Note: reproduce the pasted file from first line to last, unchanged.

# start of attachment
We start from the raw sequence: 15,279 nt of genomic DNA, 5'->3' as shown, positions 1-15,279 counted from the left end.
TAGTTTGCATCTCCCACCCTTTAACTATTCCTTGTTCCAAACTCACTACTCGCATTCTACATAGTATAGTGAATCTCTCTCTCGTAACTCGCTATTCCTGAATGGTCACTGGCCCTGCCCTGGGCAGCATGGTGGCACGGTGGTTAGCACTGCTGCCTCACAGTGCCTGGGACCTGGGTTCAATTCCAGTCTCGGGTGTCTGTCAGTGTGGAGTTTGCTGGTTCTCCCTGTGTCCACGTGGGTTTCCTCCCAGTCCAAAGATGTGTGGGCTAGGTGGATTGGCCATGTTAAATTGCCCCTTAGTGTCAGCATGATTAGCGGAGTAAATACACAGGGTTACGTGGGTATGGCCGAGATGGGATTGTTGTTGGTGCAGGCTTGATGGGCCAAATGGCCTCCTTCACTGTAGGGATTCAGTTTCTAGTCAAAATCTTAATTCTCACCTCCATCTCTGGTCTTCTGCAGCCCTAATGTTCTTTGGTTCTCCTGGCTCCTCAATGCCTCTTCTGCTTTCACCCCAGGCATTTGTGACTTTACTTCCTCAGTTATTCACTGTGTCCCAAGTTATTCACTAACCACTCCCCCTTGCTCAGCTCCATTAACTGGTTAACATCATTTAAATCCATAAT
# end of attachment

We start from the raw sequence: 15,279 nt of genomic DNA, 5'->3' as shown, positions 1-15,279 counted from the left end.
TAGTTTGCATCTCCCACCCTTTAACTATTCCTTGTTCCAAACTCACTACTCGCATTCTACATAGTATAGTGAATCTCTCTCTCGTAACTCGCTATTCCTGAATGGTCACTGGCCCTGCCCTGGGCAGCATGGTGGCACGGTGGTTAGCACTGCTGCCTCACAGTGCCTGGGACCTGGGTTCAATTCCAGTCTCGGGTGTCTGTCAGTGTGGAGTTTGCTGGTTCTCCCTGTGTCCACGTGGGTTTCCTCCCAGTCCAAAGATGTGTGGGCTAGGTGGATTGGCCATGTTAAATTGCCCCTTAGTGTCAGCATGATTAGCGGAGTAAATACACAGGGTTACGTGGGTATGGCCGAGATGGGATTGTTGTTGGTGCAGGCTTGATGGGCCAAATGGCCTCCTTCACTGTAGGGATTCAGTTTCTAGTCAAAATCTTAATTCTCACCTCCATCTCTGGTCTTCTGCAGCCCTAATGTTCTTTGGTTCTCCTGGCTCCTCAATGCCTCTTCTGCTTTCACCCCAGGCATTTGTGACTTTACTTCCTCAGTTATTCACTGTGTCCCAAGTTATTCACTAACCACTCCCCCTTGCTCAGCTCCATTAACTGGTTAACATCATTTAAATCCATAAT